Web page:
A few months ago I visited the Foundling Hospital in London, established in 1739 to receive and care for abandoned children. It was a deeply emotional experience, not least because of the tokens left by mothers with their babies as a means of identifying them both as parent and child. More often than not, these tokens were pieces of fabric (they now comprise Britain’s largest collection of 18th century textiles amounting to over 5000 items) pinned to sheets of paper on which a few basic facts about the child were recorded.
These pieces of fabric ultimately speak of the missing mother and in such small, seemingly insignificant objects one is faced with the remnants of an overwhelming sorrow. Perhaps, somewhere, the mother would have carried a similar piece which spoke to her of her absent child?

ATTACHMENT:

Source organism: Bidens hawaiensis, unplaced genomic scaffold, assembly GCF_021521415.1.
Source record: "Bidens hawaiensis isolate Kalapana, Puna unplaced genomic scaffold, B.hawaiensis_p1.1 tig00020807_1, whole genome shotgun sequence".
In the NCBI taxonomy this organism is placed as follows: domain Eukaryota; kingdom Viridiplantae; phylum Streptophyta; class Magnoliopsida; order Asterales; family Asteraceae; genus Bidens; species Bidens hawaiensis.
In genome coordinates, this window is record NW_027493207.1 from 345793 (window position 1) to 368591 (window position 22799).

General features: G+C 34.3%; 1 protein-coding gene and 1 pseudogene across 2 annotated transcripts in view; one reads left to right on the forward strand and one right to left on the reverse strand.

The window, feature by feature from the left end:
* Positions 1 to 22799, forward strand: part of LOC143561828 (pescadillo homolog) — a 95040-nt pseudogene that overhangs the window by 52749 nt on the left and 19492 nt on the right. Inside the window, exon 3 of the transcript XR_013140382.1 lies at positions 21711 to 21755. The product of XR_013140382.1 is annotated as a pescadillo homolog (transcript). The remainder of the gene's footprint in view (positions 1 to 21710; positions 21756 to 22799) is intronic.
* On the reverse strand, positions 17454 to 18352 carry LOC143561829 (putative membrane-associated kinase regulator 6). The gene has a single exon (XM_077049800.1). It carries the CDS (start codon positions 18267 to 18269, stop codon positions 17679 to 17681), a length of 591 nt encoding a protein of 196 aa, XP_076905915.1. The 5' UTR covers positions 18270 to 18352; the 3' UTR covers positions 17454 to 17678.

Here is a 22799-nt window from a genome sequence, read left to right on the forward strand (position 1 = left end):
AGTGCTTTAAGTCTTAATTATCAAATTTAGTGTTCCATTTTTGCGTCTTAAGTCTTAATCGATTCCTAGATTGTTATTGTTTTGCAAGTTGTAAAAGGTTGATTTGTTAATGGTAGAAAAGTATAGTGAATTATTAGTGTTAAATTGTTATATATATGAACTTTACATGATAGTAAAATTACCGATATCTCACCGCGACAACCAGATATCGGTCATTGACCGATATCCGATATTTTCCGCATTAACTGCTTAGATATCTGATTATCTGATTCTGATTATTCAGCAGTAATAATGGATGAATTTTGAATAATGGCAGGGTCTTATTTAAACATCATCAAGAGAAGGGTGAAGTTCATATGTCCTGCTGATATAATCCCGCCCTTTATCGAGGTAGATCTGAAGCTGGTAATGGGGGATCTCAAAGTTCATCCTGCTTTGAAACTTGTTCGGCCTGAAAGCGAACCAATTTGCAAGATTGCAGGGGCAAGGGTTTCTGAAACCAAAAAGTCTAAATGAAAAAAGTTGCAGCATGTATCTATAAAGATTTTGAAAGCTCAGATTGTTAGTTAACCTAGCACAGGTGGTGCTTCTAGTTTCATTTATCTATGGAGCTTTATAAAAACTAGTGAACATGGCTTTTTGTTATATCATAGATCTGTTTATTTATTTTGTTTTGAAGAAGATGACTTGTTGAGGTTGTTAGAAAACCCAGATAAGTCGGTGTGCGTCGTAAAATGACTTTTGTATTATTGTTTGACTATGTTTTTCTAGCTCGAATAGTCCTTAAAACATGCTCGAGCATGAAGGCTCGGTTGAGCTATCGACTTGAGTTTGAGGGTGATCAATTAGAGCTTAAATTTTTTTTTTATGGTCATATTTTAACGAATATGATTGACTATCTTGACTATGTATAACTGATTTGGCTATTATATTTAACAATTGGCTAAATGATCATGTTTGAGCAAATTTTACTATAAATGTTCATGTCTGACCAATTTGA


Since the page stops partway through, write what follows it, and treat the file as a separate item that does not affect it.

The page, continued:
With my latest stitched works, I wanted to convey not only the contrast between the times I have my children and when I don’t, but also the sense of absence I carry around when they’re away, and so, inspired by the tokens, I made a cut in the work I’d recently completed.
Almost at once, these smaller pieces began to articulate what I often feel; that sense of absence which comes again and again, with more and more ‘tokens’ cut from the cloth.